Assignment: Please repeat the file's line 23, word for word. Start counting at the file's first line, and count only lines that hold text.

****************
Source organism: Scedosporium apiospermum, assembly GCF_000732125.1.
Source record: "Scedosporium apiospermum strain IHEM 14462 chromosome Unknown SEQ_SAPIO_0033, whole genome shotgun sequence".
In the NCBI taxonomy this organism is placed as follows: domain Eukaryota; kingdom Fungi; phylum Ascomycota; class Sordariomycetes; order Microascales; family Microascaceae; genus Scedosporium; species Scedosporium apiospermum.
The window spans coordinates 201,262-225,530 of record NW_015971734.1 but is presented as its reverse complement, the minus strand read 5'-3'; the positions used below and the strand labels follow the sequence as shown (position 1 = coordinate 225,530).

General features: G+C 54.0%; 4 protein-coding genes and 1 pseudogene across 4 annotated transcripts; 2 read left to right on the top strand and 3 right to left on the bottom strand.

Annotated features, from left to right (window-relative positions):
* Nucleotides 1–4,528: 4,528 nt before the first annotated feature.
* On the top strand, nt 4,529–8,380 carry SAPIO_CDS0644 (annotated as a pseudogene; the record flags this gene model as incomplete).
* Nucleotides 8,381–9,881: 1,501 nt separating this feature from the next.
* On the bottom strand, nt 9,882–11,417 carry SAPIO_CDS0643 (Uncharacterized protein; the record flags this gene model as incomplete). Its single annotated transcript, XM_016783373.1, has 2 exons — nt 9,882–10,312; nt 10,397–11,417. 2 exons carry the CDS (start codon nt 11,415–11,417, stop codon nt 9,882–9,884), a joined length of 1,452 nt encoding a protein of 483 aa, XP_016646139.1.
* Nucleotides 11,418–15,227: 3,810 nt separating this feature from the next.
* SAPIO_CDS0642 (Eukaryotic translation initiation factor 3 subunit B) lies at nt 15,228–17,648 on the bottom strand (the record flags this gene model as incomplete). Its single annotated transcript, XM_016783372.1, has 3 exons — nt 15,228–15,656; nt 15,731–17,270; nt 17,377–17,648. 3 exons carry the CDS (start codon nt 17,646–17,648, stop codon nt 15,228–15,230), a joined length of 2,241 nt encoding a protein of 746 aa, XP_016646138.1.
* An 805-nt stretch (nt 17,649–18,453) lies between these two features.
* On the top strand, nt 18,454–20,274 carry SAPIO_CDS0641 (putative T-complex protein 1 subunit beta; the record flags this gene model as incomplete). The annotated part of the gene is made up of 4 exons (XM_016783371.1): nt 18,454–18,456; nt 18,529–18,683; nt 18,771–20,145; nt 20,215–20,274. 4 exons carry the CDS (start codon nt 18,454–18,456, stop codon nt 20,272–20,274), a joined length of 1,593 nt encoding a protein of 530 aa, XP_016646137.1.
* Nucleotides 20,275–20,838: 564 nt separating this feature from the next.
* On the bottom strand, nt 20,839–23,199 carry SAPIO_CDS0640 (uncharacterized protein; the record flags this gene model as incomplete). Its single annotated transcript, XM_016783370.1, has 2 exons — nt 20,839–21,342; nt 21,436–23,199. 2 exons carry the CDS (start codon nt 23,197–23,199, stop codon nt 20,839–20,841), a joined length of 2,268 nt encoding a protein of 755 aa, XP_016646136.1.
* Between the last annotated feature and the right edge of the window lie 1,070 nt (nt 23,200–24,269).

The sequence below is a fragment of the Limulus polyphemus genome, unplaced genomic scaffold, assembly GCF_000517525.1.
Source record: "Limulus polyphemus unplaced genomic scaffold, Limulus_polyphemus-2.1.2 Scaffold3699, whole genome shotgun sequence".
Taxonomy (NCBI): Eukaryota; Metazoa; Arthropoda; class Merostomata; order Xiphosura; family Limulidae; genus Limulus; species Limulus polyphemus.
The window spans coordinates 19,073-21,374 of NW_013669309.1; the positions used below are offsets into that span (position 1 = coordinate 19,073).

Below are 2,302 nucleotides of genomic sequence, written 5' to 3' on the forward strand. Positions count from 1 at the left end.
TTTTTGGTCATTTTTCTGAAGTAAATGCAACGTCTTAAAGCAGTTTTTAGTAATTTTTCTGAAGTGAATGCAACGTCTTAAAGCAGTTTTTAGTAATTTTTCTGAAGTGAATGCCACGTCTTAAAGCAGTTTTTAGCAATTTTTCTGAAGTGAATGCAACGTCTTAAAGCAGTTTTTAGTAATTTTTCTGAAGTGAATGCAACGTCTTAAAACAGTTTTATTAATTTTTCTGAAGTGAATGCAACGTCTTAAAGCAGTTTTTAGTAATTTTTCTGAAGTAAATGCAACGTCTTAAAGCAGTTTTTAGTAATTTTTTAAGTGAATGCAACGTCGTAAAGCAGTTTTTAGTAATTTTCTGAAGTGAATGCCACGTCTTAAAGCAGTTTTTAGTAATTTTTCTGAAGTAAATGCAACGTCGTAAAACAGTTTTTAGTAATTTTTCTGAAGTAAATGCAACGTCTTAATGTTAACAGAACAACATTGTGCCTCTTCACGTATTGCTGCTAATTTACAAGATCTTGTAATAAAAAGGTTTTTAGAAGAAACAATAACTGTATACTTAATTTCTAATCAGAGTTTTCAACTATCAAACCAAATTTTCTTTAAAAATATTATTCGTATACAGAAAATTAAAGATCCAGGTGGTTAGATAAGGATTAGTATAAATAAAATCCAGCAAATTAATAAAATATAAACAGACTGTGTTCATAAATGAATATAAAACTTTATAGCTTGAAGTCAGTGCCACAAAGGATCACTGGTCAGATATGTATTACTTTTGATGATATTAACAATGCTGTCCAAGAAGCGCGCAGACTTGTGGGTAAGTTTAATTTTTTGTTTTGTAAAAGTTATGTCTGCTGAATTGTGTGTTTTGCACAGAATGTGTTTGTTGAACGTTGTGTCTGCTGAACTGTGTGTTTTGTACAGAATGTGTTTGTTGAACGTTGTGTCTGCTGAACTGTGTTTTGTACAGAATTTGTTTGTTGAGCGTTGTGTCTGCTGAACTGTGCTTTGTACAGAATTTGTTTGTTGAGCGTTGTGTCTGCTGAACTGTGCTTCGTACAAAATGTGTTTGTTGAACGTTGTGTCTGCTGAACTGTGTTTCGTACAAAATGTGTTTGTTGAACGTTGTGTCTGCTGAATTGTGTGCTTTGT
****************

TTTTTGGTCATTTTTCTGAAGTAAATGCAACGTCTTAAAGCAGTTTTTAGTAATTTTTCTGAAGTGAATGCAACGTCTTAAAGCAGTTTTTAGTAATTTTTCTGAAGTGAATGCCACGTCTTAAAGCAGTTTTTAGCAATTTTTCTGAAGTGAATGCAACGTCTTAAAGCAGTTTTTAGTAATTTTTCTGAAGTGAATGCAACGTCTTAAAACAGTTTTATTAATTTTTCTGAAGTGAATGCAACGTCTTAAAGCAGTTTTTAGTAATTTTTCTGAAGTAAATGCAACGTCTTAAAGCAGTTTTTAGTAATTTTTTAAGTGAATGCAACGTCGTAAAGCAGTTTTTAGTAATTTTCTGAAGTGAATGCCACGTCTTAAAGCAGTTTTTAGTAATTTTTCTGAAGTAAATGCAACGTCGTAAAACAGTTTTTAGTAATTTTTCTGAAGTAAATGCAACGTCTTAATGTTAACAGAACAACATTGTGCCTCTTCACGTATTGCTGCTAATTTACAAGATCTTGTAATAAAAAGGTTTTTAGAAGAAACAATAACTGTATACTTAATTTCTAATCAGAGTTTTCAACTATCAAACCAAATTTTCTTTAAAAATATTATTCGTATACAGAAAATTAAAGATCCAGGTGGTTAGATAAGGATTAGTATAAATAAAATCCAGCAAATTAATAAAATATAAACAGACTGTGTTCATAAATGAATATAAAACTTTATAGCTTGAAGTCAGTGCCACAAAGGATCACTGGTCAGATATGTATTACTTTTGATGATATTAACAATGCTGTCCAAGAAGCGCGCAGACTTGTGGGTAAGTTTAATTTTTTGTTTTGTAAAAGTTATGTCTGCTGAATTGTGTGTTTTGCACAGAATGTGTTTGTTGAACGTTGTGTCTGCTGAACTGTGTGTTTTGTACAGAATGTGTTTGTTGAACGTTGTGTCTGCTGAACTGTGTTTTGTACAGAATTTGTTTGTTGAGCGTTGTGTCTGCTGAACTGTGCTTTGTACAGAATTTGTTTGTTGAGCGTTGTGTCTGCTGAACTGTGCTTCGTACAAAATGTGTTTGTTGAACGTTGTGTCTGCTGAACTGTGTTTCGTACAAAATGTGTTTGTTGAACGTTGTGTCTGCTGAATTGTGTGCTTTGT